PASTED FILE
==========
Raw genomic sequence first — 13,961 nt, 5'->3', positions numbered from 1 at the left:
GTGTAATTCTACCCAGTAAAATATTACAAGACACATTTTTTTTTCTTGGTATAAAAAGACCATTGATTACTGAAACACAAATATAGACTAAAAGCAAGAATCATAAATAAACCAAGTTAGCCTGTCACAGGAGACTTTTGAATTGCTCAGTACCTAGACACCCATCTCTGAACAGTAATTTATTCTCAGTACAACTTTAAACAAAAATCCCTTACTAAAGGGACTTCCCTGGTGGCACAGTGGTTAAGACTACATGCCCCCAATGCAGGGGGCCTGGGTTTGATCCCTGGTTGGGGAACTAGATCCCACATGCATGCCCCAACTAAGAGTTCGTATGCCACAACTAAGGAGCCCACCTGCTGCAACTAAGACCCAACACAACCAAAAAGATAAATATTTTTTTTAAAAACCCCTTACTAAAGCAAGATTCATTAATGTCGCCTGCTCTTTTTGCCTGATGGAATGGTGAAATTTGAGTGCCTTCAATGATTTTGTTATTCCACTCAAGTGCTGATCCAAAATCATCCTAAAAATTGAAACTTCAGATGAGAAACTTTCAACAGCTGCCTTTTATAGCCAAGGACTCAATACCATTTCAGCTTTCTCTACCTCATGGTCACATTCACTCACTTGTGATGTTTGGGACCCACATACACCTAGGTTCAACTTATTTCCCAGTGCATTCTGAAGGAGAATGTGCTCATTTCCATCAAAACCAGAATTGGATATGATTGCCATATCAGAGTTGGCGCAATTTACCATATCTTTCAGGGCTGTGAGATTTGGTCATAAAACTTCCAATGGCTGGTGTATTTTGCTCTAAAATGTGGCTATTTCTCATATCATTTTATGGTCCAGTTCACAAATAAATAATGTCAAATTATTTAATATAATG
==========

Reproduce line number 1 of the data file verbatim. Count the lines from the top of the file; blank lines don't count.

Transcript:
Raw genomic sequence first — 13,961 nt, 5'->3', positions numbered from 1 at the left: